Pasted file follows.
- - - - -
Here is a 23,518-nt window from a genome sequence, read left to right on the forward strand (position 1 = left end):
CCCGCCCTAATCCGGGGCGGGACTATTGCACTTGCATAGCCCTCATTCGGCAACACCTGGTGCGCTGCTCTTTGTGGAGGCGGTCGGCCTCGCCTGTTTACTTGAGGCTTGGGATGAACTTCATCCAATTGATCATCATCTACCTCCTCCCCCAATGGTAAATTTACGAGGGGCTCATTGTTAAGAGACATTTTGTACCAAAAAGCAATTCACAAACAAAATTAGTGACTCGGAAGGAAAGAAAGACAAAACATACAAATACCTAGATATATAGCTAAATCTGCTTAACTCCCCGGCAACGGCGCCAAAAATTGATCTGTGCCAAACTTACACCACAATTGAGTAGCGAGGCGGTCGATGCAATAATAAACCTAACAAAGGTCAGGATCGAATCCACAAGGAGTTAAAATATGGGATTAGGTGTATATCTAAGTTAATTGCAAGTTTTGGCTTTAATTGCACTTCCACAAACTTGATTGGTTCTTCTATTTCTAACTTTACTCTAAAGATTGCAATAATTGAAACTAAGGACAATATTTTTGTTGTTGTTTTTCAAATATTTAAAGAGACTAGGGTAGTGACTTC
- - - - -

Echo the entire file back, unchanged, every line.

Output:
Here is a 23,518-nt window from a genome sequence, read left to right on the forward strand (position 1 = left end):
CCCGCCCTAATCCGGGGCGGGACTATTGCACTTGCATAGCCCTCATTCGGCAACACCTGGTGCGCTGCTCTTTGTGGAGGCGGTCGGCCTCGCCTGTTTACTTGAGGCTTGGGATGAACTTCATCCAATTGATCATCATCTACCTCCTCCCCCAATGGTAAATTTACGAGGGGCTCATTGTTAAGAGACATTTTGTACCAAAAAGCAATTCACAAACAAAATTAGTGACTCGGAAGGAAAGAAAGACAAAACATACAAATACCTAGATATATAGCTAAATCTGCTTAACTCCCCGGCAACGGCGCCAAAAATTGATCTGTGCCAAACTTACACCACAATTGAGTAGCGAGGCGGTCGATGCAATAATAAACCTAACAAAGGTCAGGATCGAATCCACAAGGAGTTAAAATATGGGATTAGGTGTATATCTAAGTTAATTGCAAGTTTTGGCTTTAATTGCACTTCCACAAACTTGATTGGTTCTTCTATTTCTAACTTTACTCTAAAGATTGCAATAATTGAAACTAAGGACAATATTTTTGTTGTTGTTTTTCAAATATTTAAAGAGACTAGGGTAGTGACTTC